Yet along with this evolution came counter-revolution.
Just as societies being forcefully modernized in Africa, Asia and the Mideast developed their own homegrown extremists, along came America’s versions: the Moral Majority, the more violent fighters of the abortion battles, the growing electoral power of the Christian right, without whom, it seemed, Republicans felt they could not win the White House.
And then came the presidential primary race of 2007.
My jaw dropped when Mitt Romney said that “freedom requires religion just as religion requires freedom.” No, freedom doesn’t require religion, Mr. Romney, and whoever has been giving you history lessons needs to re-read the Constitution and the First Amendment’s Establishment Clause.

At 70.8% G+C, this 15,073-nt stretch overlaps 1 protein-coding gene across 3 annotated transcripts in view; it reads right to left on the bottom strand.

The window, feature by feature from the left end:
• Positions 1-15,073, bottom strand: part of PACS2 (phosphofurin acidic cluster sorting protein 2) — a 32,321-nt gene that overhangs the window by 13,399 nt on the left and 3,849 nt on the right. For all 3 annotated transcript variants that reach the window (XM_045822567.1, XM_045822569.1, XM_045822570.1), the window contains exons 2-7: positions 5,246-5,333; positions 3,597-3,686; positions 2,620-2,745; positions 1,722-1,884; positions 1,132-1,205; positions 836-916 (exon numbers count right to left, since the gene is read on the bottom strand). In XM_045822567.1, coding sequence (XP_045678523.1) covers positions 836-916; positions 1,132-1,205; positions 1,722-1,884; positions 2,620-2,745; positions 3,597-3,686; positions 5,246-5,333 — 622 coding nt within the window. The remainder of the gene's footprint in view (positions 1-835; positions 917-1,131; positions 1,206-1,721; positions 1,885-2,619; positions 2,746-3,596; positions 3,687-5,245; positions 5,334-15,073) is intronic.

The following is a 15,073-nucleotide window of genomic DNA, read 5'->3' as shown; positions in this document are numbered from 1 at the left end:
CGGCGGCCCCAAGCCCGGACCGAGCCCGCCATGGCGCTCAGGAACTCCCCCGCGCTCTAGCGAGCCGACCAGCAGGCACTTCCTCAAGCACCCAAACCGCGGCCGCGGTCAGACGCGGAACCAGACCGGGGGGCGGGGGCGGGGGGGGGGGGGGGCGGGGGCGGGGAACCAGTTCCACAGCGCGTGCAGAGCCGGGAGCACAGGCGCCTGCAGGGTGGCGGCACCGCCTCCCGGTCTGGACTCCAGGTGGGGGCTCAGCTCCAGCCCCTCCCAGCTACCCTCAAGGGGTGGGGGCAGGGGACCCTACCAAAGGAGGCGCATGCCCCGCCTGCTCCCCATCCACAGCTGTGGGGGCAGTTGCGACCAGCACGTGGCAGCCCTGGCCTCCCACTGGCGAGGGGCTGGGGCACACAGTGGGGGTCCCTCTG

What is it about “no” (as in “no law respecting an establishment of religion”) that you don’t understand?
The otherwise rational and well-informed John McCain said he thought the Constitution established a “Christian nation.”
Where does that leave folks like me and my children?
Hillary Clinton has a “Faith, Family and Values” team on her campaign staff.
Can we please stop hiding behind euphemisms and call “faith” what it really is: “religion”?
Democratic primary candidate Bill Richardson told a crowd of Iowa voters that their state needed to maintain its first-in-the-nation status “for constitutional reasons, for reasons related to the Lord.” Oh, please. And the Lord wants New Hampshire to vote second, right?
And while Americans rail against the Taliban’s atavistic treatment of women, Republican caucus voters in Iowa just chose a man, Huckabee, who has said that he agrees with the statement that “a wife is to submit graciously to the servant leadership of her husband.”